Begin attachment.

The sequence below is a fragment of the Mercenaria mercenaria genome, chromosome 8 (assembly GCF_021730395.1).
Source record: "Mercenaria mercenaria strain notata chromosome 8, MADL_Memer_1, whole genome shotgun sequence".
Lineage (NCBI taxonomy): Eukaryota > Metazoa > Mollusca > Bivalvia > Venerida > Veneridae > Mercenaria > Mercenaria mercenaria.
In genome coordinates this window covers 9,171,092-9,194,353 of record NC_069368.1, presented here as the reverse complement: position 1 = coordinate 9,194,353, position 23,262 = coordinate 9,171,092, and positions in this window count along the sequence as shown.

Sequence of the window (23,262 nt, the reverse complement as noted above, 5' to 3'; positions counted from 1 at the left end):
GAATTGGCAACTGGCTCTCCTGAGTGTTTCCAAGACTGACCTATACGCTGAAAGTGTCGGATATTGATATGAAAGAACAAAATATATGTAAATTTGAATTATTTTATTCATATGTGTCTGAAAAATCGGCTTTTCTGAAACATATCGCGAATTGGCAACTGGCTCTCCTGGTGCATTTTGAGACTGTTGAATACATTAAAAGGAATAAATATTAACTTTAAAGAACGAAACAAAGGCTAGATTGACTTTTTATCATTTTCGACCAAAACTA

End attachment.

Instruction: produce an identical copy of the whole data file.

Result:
The sequence below is a fragment of the Mercenaria mercenaria genome, chromosome 8 (assembly GCF_021730395.1).
Source record: "Mercenaria mercenaria strain notata chromosome 8, MADL_Memer_1, whole genome shotgun sequence".
Lineage (NCBI taxonomy): Eukaryota > Metazoa > Mollusca > Bivalvia > Venerida > Veneridae > Mercenaria > Mercenaria mercenaria.
In genome coordinates this window covers 9,171,092-9,194,353 of record NC_069368.1, presented here as the reverse complement: position 1 = coordinate 9,194,353, position 23,262 = coordinate 9,171,092, and positions in this window count along the sequence as shown.

Sequence of the window (23,262 nt, the reverse complement as noted above, 5' to 3'; positions counted from 1 at the left end):
GAATTGGCAACTGGCTCTCCTGAGTGTTTCCAAGACTGACCTATACGCTGAAAGTGTCGGATATTGATATGAAAGAACAAAATATATGTAAATTTGAATTATTTTATTCATATGTGTCTGAAAAATCGGCTTTTCTGAAACATATCGCGAATTGGCAACTGGCTCTCCTGGTGCATTTTGAGACTGTTGAATACATTAAAAGGAATAAATATTAACTTTAAAGAACGAAACAAAGGCTAGATTGACTTTTTATCATTTTCGACCAAAACTA